The most recent statistics from the U.S. Department of Veterans’ Affairs estimate that post-traumatic stress disorder afflicts almost 30 percent of Vietnam veterans, 10 percent of Gulf War veterans, and 11 percent of veterans from Afghanistan. Melissa Skolnick, a graduate student in the higher education program, feels the need to make a difference.
Skolnick is in charge of planning events for Disability Awareness Month in April.
“I am also very passionate about sexual violence on the college campus, and I also actually deal with PTSD, so for me that is where they intersected,” Skolnick said.
Skolnick said many of those dealing with PTSD face discrimination. Mental illness is still often perceived as a weakness, despite centuries of learning and the “Decade of the Brain.”
“There is an extra round of stigma that comes with invisible disabilities, and oftentimes what sort of trauma leads to those disabilities,” says Skolnick.
Skolnick got in contact with the UM veterans and military services office, where she teamed up with Aaron Rutkowski, president of Student Veterans of America at Ole Miss.
Skolnick was inspired by a project in Indiana, where a Veterans Affairs hospital helped veterans struggling with PTSD using art therapy.
“And there is a lot of literature around how helpful that can be for expressing— and sometimes used as part of cognitive behavioral therapy— and exposure and bringing up those memories and learning how to reframe them,” Skolnick said.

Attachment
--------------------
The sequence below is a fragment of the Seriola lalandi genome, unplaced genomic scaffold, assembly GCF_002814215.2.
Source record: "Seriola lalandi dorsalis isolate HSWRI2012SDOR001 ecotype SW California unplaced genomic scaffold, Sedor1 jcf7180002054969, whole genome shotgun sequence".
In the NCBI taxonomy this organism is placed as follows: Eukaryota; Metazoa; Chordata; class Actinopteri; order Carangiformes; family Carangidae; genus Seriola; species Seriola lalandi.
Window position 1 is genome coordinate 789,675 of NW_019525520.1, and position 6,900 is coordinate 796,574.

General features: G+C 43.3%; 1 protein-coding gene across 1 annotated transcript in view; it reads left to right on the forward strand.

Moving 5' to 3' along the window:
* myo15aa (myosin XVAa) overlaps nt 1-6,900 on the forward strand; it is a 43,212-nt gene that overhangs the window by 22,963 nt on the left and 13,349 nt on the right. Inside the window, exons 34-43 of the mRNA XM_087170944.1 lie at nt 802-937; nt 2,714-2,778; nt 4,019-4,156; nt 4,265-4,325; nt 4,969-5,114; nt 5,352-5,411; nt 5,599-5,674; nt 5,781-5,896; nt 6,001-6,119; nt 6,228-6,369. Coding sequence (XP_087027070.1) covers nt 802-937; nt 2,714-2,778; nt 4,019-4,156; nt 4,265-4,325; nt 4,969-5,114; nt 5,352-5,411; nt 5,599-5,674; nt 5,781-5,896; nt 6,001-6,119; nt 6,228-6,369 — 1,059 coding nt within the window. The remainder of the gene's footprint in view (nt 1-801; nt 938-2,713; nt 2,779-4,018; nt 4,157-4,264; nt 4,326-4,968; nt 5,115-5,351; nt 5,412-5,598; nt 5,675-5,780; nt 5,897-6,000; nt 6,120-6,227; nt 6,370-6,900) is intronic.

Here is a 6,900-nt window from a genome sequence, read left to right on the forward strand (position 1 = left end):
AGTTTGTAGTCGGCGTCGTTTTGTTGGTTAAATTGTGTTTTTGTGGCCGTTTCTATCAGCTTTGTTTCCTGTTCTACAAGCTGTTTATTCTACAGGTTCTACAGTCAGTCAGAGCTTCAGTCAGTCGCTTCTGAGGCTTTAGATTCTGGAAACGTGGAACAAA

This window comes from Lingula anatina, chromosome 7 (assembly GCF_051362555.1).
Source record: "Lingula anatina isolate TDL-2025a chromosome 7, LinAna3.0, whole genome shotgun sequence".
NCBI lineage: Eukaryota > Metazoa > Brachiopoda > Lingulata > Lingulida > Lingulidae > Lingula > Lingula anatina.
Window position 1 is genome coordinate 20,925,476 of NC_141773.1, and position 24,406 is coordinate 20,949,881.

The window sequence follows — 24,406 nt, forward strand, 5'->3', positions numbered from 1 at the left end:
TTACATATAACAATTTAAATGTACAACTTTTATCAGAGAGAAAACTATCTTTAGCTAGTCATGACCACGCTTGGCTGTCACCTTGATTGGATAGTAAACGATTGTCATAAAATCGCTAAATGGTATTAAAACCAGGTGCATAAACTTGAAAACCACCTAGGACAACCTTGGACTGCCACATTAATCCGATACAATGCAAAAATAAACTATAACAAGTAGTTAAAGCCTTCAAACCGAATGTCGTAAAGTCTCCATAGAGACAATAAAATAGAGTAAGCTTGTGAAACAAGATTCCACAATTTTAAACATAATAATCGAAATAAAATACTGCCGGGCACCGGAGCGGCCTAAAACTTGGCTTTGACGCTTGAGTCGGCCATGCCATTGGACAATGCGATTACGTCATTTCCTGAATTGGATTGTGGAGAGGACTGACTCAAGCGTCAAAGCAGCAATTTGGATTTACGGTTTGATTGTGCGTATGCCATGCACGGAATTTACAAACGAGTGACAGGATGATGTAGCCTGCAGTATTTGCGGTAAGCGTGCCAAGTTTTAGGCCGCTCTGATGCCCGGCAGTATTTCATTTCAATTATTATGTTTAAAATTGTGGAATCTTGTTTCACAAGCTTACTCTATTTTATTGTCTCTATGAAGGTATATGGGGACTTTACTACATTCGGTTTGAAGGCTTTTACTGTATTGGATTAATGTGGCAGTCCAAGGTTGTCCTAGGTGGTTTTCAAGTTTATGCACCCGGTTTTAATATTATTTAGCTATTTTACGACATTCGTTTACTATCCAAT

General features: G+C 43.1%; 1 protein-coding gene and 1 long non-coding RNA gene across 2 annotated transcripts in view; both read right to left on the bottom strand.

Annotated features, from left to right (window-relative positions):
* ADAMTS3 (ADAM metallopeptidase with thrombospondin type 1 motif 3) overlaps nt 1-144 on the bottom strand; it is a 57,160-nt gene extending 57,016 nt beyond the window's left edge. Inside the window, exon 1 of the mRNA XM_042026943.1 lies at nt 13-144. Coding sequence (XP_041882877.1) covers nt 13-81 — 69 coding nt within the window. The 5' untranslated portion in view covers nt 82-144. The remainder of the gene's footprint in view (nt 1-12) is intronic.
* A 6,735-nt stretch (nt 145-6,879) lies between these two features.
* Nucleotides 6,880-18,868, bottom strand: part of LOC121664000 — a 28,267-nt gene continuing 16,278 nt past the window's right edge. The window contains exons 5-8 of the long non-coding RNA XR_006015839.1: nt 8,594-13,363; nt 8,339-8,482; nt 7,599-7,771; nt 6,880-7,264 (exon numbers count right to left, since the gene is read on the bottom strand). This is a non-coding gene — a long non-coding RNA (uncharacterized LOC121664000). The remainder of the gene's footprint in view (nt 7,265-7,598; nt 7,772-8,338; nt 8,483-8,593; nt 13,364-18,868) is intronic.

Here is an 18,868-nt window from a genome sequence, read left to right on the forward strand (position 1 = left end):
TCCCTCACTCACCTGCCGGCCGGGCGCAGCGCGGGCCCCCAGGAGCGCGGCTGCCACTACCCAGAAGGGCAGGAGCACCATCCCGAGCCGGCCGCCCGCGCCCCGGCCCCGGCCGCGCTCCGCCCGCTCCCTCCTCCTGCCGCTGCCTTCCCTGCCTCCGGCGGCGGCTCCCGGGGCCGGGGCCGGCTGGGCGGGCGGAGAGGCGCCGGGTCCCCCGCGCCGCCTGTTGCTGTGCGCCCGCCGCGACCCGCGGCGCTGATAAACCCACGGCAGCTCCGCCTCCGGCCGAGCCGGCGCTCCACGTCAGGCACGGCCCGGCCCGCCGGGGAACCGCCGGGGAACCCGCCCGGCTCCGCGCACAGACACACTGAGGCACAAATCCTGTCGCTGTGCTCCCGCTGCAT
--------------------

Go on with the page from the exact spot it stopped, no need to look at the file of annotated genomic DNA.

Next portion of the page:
They had different participants create original paintings and drawings to be placed on a wall and presented as one piece of art.
“So that’s the goal of these healing events, is to have multiple of these leading up to April, so when we have our big week around PTSD, traumatic brain injuries, major depressive disorder, anxiety, that we can have this big reception at the end and we will reveal this art wall,” says Skolnick.
There will be a day devoted to explaining and raising awareness around the differences between a service dog, a comfort animal, and a therapy dog, called “My Dog is not for Petting.” Puppies will be brought in for petting to teach people how to ask permission before petting a service dog and respecting when a handler says “no.”
Dalny Ruel, a graduate student and a friend of Skolnick, said this program was a great way to address these issues. Ruel found out about the event from social media and decided to come and support the cause.
“I saw it on Facebook, and I know that (Skolnick) is spearheading the event, when I saw that it was an event to recognize the different either post-traumatic stress disorder, or like brain injuries, like invisible diseases, I thought that this would be a really great way to support,” Ruel said.
Taylor Stephens, psychology major, dreams of becoming a counselor to victims of PTSD .
“I have experienced traumatic events myself, so I like to come to events like this and connect with people,” Stephens said. “I feel when you meet someone who has gone through something that you have gone through, you feel it, you connect, it’s a really special thing. I think it’s important for growth.”